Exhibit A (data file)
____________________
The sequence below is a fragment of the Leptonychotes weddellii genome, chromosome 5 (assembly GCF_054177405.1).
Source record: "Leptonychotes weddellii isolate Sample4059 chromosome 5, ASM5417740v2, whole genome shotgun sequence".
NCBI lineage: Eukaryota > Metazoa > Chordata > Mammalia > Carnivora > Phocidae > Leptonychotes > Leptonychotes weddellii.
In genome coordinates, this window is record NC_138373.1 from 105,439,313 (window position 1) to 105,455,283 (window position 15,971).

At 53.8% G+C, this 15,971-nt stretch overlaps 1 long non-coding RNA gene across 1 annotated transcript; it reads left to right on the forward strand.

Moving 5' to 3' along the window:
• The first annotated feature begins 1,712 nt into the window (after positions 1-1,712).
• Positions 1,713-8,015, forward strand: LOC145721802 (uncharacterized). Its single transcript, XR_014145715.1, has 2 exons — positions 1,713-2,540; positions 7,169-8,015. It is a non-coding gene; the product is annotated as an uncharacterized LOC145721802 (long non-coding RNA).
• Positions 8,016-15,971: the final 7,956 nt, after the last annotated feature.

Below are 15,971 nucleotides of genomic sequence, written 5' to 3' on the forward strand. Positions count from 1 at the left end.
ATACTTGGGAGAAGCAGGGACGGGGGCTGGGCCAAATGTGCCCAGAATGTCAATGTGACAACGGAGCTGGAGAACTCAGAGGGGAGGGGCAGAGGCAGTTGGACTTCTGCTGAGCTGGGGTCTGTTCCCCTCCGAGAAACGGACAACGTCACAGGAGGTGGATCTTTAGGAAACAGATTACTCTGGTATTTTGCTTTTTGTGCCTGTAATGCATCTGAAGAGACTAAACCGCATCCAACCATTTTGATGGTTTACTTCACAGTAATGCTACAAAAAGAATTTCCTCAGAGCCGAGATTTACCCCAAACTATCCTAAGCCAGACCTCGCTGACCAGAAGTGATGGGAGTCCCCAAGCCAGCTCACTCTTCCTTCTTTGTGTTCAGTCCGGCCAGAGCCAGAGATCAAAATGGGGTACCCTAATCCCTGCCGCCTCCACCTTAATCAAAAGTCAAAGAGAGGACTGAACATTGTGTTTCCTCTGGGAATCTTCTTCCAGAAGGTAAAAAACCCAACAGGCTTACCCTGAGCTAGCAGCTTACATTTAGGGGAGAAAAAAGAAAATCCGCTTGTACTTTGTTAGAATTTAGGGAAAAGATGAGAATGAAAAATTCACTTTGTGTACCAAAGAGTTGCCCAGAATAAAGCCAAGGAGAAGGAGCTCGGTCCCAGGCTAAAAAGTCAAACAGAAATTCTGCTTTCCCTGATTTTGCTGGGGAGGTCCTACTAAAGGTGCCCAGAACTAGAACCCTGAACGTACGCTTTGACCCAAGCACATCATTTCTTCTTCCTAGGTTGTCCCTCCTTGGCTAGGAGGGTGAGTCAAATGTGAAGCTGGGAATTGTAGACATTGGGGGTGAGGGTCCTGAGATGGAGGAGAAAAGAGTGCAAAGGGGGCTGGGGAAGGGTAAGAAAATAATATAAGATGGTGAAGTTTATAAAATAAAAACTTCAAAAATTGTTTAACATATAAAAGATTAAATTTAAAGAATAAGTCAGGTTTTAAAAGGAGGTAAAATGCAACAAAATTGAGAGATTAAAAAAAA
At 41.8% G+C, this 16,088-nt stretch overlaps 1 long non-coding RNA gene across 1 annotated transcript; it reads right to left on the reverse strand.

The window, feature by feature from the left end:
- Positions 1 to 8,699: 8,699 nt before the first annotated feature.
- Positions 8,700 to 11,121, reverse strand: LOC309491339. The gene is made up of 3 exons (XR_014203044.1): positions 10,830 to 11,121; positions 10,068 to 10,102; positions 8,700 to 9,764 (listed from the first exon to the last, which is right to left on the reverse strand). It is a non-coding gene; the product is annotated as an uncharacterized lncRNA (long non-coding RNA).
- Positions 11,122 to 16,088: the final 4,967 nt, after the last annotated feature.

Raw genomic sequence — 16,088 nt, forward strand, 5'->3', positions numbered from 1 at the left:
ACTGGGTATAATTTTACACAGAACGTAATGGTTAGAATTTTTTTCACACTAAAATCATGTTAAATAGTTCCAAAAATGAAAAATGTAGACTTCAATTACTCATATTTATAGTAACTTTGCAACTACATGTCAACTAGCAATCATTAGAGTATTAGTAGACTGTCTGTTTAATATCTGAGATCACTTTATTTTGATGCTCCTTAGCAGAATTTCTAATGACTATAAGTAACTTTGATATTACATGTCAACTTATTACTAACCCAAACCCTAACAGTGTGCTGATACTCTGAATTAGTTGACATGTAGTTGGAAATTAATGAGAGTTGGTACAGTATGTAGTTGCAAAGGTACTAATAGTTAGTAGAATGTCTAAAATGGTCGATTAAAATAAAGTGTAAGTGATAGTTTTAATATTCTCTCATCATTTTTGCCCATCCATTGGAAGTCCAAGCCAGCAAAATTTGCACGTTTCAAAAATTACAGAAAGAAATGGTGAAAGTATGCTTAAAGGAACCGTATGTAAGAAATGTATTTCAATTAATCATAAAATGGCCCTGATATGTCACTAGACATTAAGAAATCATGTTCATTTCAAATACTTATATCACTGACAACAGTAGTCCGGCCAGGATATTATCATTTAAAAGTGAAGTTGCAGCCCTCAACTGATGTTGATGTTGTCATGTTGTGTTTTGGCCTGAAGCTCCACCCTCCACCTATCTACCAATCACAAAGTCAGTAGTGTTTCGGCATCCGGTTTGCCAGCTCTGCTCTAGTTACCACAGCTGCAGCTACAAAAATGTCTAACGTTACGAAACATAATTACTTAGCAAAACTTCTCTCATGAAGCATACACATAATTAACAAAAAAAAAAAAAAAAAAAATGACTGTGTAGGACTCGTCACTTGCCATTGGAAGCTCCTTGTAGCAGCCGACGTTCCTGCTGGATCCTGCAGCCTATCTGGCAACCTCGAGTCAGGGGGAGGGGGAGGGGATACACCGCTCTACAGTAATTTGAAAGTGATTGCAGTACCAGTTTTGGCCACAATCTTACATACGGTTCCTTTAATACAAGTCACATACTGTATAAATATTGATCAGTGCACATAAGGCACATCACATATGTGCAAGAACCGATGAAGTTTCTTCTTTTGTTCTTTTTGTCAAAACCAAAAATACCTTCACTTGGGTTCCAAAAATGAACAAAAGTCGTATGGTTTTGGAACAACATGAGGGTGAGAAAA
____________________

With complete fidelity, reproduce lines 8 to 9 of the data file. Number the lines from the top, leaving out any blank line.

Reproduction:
• Positions 1,713-8,015, forward strand: LOC145721802 (uncharacterized). Its single transcript, XR_014145715.1, has 2 exons — positions 1,713-2,540; positions 7,169-8,015. It is a non-coding gene; the product is annotated as an uncharacterized LOC145721802 (long non-coding RNA).
• Positions 8,016-15,971: the final 7,956 nt, after the last annotated feature.